Stegosaurus (STEG-o-sawr-us) meaning "plated lizard", because of the plates on its back (Greek stego = plate/roof + sauros = lizard) was a genus of large herbivorous dinosaurs from the Upper Jurassic of North America. more...
It is among the most easily identifiable dinosaurs, due to the distinctive double row of kite-shaped plates along the animal's back (the basis for its scientific name) and the four long spikes on its tail (referred to as the thagomizer).
Stegosaurus was the largest stegosaur, reaching up to 12 meters (40 feet) in length and weighing up to 5,000 kg (5.5 short tons). However, most specimens never exceed 7 meters (23 feet) and 2,000 kg (2 short tons).
The plates of Stegosaurus were highly modified osteoderms, or bony-cored scales, similar to those seen in crocodiles and many lizards today. The largest plates were found over the animal's hips and measured 60 centimeters (2 feet) wide and 60 centimeters tall. The arrangement of the plates has long been a subject of debate, but most paleontologists now agree that they formed a pair of alternating rows down the animal's back.
The purpose of the plates is also debated. Their large size suggests that they may have been used to increase the apparent height of the animal in order to intimidate enemies or to impress other members of the species. However, the plates were fragile and ill-placed for defensive purposes, and both male and female specimens had them. A more recent theory proposes that they may have helped to control the temperature of the animal, much as elephants and jackrabbits do with their ears. The plates had blood vessels running through grooves and wind flowing around the plates would have cooled the blood. The temperature-control theory has recently been discounted, since the closest relative to the common plate-wielding species, Stegosaurus stenops, had low surface area spikes instead of plates, implying that cooling was not important enough to require specialized structural formations such as plates. A study published in 2005 points to a simpler purpose: identification. Researchers also believe this may be the purpose behind other unique formations found in various dinosaur species. The tail appears to have acted as a weapon. Its tail included four spikes, each about 2 to 3 feet long, an arrangement known as a thagomizer.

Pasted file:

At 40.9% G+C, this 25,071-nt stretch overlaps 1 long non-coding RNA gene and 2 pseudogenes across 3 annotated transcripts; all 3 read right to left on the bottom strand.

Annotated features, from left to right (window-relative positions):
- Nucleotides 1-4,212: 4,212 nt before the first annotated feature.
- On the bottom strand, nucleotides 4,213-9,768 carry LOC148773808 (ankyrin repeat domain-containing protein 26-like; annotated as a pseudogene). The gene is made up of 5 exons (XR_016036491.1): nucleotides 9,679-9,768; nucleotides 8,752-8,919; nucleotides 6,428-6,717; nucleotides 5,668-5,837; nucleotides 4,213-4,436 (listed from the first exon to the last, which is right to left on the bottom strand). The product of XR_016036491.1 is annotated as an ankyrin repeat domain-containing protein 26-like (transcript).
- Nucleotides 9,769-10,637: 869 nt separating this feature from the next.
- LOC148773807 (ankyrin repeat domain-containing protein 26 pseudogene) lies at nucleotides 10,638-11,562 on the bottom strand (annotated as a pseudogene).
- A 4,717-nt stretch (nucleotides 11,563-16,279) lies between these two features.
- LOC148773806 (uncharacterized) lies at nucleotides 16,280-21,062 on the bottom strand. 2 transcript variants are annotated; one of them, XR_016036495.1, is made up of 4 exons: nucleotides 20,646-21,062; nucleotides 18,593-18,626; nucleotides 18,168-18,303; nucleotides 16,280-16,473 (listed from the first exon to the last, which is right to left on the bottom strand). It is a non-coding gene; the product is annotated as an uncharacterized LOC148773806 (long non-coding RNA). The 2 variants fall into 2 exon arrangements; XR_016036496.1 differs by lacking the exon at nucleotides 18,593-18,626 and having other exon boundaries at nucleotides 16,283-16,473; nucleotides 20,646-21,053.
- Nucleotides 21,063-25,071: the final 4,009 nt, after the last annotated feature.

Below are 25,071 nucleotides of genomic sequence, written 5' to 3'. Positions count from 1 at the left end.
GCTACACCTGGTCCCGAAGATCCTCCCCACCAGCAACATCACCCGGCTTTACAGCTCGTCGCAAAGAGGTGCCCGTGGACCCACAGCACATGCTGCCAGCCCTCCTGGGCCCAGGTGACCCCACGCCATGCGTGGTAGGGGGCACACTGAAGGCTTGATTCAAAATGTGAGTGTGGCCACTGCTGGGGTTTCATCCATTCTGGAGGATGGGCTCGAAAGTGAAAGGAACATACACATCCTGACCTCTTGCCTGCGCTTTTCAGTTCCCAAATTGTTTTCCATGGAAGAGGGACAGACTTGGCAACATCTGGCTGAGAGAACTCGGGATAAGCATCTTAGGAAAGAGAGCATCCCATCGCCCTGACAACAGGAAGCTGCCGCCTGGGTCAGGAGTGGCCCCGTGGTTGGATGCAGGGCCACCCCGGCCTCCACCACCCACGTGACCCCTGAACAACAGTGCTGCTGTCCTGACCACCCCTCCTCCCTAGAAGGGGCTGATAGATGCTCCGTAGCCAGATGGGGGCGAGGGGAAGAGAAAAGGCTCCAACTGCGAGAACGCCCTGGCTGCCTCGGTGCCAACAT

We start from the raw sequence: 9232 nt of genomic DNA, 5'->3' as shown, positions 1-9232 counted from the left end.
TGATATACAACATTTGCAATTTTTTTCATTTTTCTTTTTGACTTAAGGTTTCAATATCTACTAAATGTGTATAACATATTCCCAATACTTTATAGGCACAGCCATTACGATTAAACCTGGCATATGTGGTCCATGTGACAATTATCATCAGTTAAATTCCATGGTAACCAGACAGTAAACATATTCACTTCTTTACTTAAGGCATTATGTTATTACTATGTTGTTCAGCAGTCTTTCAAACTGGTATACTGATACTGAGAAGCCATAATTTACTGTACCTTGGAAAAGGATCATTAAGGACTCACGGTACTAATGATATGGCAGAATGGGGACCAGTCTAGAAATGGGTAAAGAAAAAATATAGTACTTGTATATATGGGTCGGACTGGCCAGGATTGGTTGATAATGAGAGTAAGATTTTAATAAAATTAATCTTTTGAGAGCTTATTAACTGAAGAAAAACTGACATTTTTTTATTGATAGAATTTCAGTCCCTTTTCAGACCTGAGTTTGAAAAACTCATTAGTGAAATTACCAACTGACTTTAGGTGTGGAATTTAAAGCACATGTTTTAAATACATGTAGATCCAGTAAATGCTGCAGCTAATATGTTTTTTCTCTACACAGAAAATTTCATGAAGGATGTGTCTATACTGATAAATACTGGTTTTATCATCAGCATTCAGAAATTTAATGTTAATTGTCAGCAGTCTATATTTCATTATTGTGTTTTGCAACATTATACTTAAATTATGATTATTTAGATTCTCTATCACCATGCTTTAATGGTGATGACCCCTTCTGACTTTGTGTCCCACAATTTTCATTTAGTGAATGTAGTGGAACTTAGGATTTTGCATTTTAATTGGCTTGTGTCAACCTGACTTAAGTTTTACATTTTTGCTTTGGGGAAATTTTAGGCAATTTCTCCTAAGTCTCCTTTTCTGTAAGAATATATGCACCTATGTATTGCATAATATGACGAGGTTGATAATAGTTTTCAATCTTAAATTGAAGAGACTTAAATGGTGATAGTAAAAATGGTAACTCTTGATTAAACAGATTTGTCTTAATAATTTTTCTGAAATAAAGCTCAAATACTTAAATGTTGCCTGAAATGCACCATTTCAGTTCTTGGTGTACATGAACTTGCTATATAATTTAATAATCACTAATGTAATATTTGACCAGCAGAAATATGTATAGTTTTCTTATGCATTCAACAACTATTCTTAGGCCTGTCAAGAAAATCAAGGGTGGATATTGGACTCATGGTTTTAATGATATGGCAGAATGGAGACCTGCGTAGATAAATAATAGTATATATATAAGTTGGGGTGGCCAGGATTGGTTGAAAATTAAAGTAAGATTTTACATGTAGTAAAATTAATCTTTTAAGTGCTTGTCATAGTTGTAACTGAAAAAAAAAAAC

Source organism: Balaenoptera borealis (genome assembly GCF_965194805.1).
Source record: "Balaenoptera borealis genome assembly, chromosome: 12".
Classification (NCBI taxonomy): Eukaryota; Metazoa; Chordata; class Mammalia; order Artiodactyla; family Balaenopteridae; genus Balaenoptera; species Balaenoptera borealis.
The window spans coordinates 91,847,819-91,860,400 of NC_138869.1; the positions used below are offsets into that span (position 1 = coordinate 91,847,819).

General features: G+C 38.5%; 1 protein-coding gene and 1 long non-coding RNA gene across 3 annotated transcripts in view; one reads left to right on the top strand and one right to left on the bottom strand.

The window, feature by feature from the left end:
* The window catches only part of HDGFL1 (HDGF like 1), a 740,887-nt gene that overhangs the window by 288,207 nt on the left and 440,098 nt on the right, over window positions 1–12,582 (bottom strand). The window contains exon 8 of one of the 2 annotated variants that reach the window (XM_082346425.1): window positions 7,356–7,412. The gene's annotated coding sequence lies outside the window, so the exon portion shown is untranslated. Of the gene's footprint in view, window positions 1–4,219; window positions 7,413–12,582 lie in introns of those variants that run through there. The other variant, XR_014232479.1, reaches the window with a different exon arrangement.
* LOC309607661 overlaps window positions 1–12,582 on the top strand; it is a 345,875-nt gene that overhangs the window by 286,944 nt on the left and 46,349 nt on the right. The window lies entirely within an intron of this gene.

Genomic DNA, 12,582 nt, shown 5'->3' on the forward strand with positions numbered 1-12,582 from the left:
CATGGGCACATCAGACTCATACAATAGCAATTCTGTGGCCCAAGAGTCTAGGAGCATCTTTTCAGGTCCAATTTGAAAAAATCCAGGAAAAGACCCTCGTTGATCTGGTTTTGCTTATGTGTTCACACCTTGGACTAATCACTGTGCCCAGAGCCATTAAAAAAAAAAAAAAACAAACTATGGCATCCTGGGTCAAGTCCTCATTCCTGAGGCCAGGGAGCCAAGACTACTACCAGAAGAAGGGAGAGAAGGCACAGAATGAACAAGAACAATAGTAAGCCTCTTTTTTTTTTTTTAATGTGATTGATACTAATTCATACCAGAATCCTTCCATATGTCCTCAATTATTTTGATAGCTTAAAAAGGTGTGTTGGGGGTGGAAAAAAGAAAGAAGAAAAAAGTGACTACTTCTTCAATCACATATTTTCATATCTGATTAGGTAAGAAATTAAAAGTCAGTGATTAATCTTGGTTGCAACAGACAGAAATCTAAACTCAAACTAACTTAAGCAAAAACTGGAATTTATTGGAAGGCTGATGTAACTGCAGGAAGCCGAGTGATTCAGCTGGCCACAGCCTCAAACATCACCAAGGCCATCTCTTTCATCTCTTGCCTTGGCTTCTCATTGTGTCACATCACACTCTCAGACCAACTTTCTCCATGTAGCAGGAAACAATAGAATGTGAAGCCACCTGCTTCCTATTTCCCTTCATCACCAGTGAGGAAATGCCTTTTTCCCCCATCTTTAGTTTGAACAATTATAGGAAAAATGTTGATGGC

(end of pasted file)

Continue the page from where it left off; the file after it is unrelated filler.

The skull of Stegosaurus was long and narrow, and its head was carried close to the ground, probably no higher than 1 meter (3 feet). Stegosaurus had a small brain, about the size of a walnut.
Stegosaurus was a member of the armored dinosaurs, or Thyreophora. Its relatives include Ankylosaurus and Nodosaurus.
As one of the most recognizable dinosaurs, Stegosaurus has seen its share of screen time. In the classic monster film, King Kong (1933), the first creature that the band of rescuers meet as they chase the abducted Fay Wray deep into Skull Island is a roaring Stegosaurus, which behaves like an irritable rhinoceros, and charges. It eventually succombs to several fusillades of small arms fire. Stegosaurus has also appeared in The Lost World: Jurassic Park as one of the first dinosaurs to be seen.
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